27 May 2020 @ 01:43
    Glad you expand on explanations such as the five eyes to better contexr. Great work.
  • DS
    David S.
    27 May 2020 @ 00:47
    A statement on Fox News or CNBC is not a plan. DLS
  • NL
    Nikola L.
    27 May 2020 @ 00:43
    great discussion on China which is very relevant for me at the moment as I am shorting AUD. Difficult trade as global stimulus is driving AUD to the moon while geopolitics wants to bury it in a very deep hole.
  • SK
    Shiu K.
    26 May 2020 @ 23:42
    What happens if Nuclear War erupts? Think about that fellas.
    • NL
      Nikola L.
      27 May 2020 @ 00:31
      we all die. what's to think about?
  • BE
    Benjamin E.
    27 May 2020 @ 00:27
    Great discussion today. Cheers.
  • OM
    Owen M.
    27 May 2020 @ 00:24
    Where does Europe / EU stand in their geopolitical views of China within this framework?
  • SS
    Shanthi S.
    27 May 2020 @ 00:21
    Great stuff!!
  • PN
    PJ N.
    27 May 2020 @ 00:20
    Markets are definitely not pricing China risk correctly. Australia is a great example. It is the most exposed western country to China and was a proxy during 2019 to gauge the severity of the trade war. Yet, in 2020 with something more severe than a trade war brewing (not to mention covid), the Australian dollar & All Ords (Aud stock market) have been rocketing higher .
  • mb
    mark b.
    26 May 2020 @ 23:26
    I think its worth remembering the Chinese have a closed capital account and a seriously overvalued currency....This might hinder many global ambitions
    • AB
      Ash B. | Real Vision
      27 May 2020 @ 00:03
      Yes. It’s an excellent point. Kyle Bass talks about this in detail with raoul in his most recent interview.
  • HC
    Hahns C.
    27 May 2020 @ 00:02
    Nice haircuts guys!! I love it!!
  • JH
    Jason H.
    27 May 2020 @ 00:01
    Ed and Ash, I love hearing your take on what's going on in the world. Great work! However, you are not alone in talking about the long-lasting social changes that will result from COVID-19. I would love to hear you guys discuss why COVID is different from the previous pandemics. That is, if pandemics result in new societal norms, why didn't the last few pandemics already elicit those changes? Thanks!
  • ED
    Edward D.
    26 May 2020 @ 23:57
    Just to point out, the US isn’t particularly competitive in the 5G / telco equipment space. The two big competitors to Huawei are Nokia and Ericsson (both European).
  • PW
    Paul W.
    26 May 2020 @ 23:48
    Awesome piece.
  • WM
    William M.
    26 May 2020 @ 23:38
    You guys are all very valuable at any time!
  • RC
    Ron C.
    26 May 2020 @ 23:38
    Always impressed with how much Ed follows Canada
  • WM
    William M.
    26 May 2020 @ 23:34
    In Foreign Affairs: Could China's Digital Currency Unseat the Dollar? https://www.foreignaffairs.com/articles/china/2020-05-20/could-chinas-digital-currency-unseat-dollar
  • KD
    Kaj D.
    26 May 2020 @ 23:30
    Outstanding Jack, Ash & Ed, thx
  • mb
    mark b.
    26 May 2020 @ 23:26
    I think its worth remembering the Chinese have a closed capital account and a seriously overvalued currency....This might hinder many global ambitions
  • MG
    M G.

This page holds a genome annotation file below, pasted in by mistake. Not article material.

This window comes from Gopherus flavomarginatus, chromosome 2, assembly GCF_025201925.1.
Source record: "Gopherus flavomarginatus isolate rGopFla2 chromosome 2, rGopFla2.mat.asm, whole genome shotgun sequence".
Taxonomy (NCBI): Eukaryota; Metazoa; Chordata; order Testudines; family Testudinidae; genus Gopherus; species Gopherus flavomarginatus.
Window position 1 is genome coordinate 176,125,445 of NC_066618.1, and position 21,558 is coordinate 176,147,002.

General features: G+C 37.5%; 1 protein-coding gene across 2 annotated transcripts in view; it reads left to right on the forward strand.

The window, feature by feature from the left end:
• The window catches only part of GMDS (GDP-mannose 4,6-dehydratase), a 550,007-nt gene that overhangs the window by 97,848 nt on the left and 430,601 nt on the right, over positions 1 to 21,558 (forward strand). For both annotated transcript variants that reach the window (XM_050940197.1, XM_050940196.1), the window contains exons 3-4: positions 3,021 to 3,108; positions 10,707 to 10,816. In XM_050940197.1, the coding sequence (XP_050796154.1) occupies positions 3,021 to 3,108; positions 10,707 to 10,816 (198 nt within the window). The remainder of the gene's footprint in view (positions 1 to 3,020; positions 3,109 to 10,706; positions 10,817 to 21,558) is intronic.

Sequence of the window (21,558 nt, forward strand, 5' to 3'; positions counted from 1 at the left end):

26 May 2020 @ 23:19
    Thank you! This discussion left me the most optimistic in years! My reasoning: Cold war is going to be as good to mobilize the west as it was last time. (Due pain aside) Yes it's going to be difficult. Nevertheless China has no chance in this competition b/c of the Western civilisation advantages summed up in Niall Ferguson's six "killer apps," or social developments of the west: - competition - scientific revolution - property rights - modern medicine - consumer society - work ethic And speaking of the 5-year plan that Ash is longing for; The State of the Union address could suffice?
  • jg
    jesse g.
    26 May 2020 @ 23:19
    I love how well they communicate with one another. thank you Ash and Ed!
  • SN
    SAT N.
    26 May 2020 @ 23:03
    India-China relationship also needs to be factored into discussion on US-China-Russia geopolitics. Their border skirmish is heating up: https://www.ndtv.com/india-news/pm-modi-meets-national-security-advisor-chief-of-defence-staff-and-service-chiefs-over-india-china-face-off-in-ladakh-2235464 Interestingly, India and Russia have shared a long relationship in tech and defense since the US-USSR cold war era (even though India initiated and was part of the Non-Aligned Movement (NAM)). India has been a major customer for Russia's military equipment. But over the last decade, especially under Modi, India has been gravitating towards US.
  • CC
    Christopher C.
    26 May 2020 @ 22:59
    I would say "Real Vision is very valuable at its current price" but I don't want y'all to pull a Jamie Dimon.
  • PD
    Peter D.
    26 May 2020 @ 21:46
    Starting with Ash, then moving to Jack, then back to Ash works better.
    • TC
      Thomas C.
      26 May 2020 @ 22:23
      I agree
    • AB
      Ash B. | Real Vision
      26 May 2020 @ 22:55
      Thanks guys. We put a lot of thought into format & structure. And we always appreciate the feedback.
  • MD
    Michael D.
    26 May 2020 @ 22:49
    Who is funding infrastructure development in Africa? On the face of it it is all China and a lot has been written about their modus operandi (the Sri Lankan port development is a good case study). I find it amazing that the West, in general, and the US in particular has been absolutely absent in pushing back on this. As an African I find this totally unsettling and the prospect of a colonial China is absolutely frightening. Too many in the West underestimate the scale of Africa. An Africa that is capacitated by China, with its its young and growing population and its abundant natural resources suddenly has to be the potential to play a much larger role on the geopolitical stage.
  • MT
    Mark T.
    26 May 2020 @ 22:41
    I continue to look at the underlying components of the S&P500 and at the time I was looking today, less than 100 of the 500 companies were up YTD.
  • MD
    Michael D.
    26 May 2020 @ 22:31
    Great piece guys. Thank you
  • TC
    Thomas C.
    26 May 2020 @ 22:24
    Very good points
  • JS
    Jon S.
    26 May 2020 @ 22:22
    Shortest depression EVA...